Ehlers Danlos Syndrome (EDS) is an inherited connective tissue disorder related to collagen production. All of the various EDS types use genetic tests for diagnosis except Hypermobility, which has no known genetic marker and is diagnosed through clinical exams and family history. Amber also exhibits symptoms of Classicsl EDS, but can't be diagnosed with it until the genetic testing is complete - in June of 2016.  Yes, you read that correctly. The first available genetics appointment with the pediatric EDS geneticist is in June of 2016.  Amber is on the wait list for cancellations though. (as a side note, we had a 9 month wait for Fred's genetic testing after his pheochromocytoma, so this is pretty standard).

Thankfully the treatment for both Hypermobility and Classical EDS is the same, it really is just a matter of being more specific and knowing for the future if there are changes in treatment between the types. Basically, she can't do anything that hurts her joints. If it causes pain, she is to stop. No impact activities. The rheumatologist said to swim; Mayo doctors said only upright exercise and specifically no swimming. We need a balance between the needs of her two conditions.

She needs physical therapy to strengthen muscles around her weakest joints. But that therapy won't happen until after she sees genetics because they are also the best EDS clinic in the area. Additionally the attending rheumatologist suggested Amber eventually have an echocardiogram since EDS can result in mitrovalve prolapse. I'm on the fence about requesting that through the pediatrician or waiting for the EDS clinic. The one doctor Amber doesn't have is at home is a cardiologist, though she saw one at Mayo. I might be ok with waiting, maybe.

Relaxed and playing games on her iPad while waiting for the rheumatologist. She amazes me. Then dinner afterwards.
And... a happy girl head bobbing and singing to Journey during dinner at McAlister's.
Amber is relieved and happy to have this diagnosis. She has known for years her joints weren't right. The kid can turn her feet backwards in a somewhat disturbing position. The rheumatologists (both a resident and an attending) took pictures because she's the most hypermobile child they have personally seen. They were pretty freaked out by the range she had on her fingers too. She can bend them nearly all the way backwards to her hand - but she's not always been this way. It's gotten worse over the last few years.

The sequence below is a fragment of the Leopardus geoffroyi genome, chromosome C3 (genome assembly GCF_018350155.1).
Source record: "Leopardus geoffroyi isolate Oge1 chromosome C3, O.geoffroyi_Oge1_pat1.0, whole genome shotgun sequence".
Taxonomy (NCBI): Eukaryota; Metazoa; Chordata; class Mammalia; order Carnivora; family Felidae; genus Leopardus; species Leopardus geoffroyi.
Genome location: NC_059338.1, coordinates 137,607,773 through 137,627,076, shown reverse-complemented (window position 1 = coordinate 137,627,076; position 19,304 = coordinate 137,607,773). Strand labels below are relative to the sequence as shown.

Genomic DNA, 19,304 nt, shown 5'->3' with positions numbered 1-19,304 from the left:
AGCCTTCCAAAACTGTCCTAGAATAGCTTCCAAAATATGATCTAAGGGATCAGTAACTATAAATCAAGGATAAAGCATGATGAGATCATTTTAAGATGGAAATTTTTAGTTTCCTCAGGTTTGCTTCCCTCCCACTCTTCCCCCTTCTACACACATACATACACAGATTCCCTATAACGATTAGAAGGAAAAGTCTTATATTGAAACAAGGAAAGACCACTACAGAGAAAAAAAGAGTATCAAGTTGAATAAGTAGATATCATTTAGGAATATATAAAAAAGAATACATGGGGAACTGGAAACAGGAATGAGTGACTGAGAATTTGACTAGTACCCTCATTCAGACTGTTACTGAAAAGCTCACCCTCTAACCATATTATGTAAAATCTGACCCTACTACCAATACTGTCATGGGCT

Again, I was in slight denial and figured they would tell me she was just somewhat flexible. Amber laughed at me, again. I'm stunned every single time she gets a new diagnosis. I really keep expecting it to all be our imagination or something. It's like a dream I'm not waking up from.

We definitely aren't going to have to worry about health credits for high school anymore. Amber will have plenty of education and therapy due to the EDS and dysautonomia / POTS.  As a side note, it's probable her dysautonomia is caused entirely by the same gene mutation which resulted in EDS. Of course it doesn't bring us closer to a cure, but at least they seem to be related and we aren't looking at two distinct causes.

That's the big news from here for this week.  I'm really hoping next week is less eventful.

Happy Weekend!

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  1. I love to see Amber's smiles. She is such a pretty young lady. I am glad you got a diagnosis even though each new one is overwhelming and scary. We are praying for someone to figure out which exercise will be safe for her. Here is hoping that next week is uneventful.
    Blessings, Dawn

  2. I understand the denial bit all too well. Would something like aqua aerobics work for her? I just love it when two doctors give conflicting restrictions. As always we will keep her in our prayers.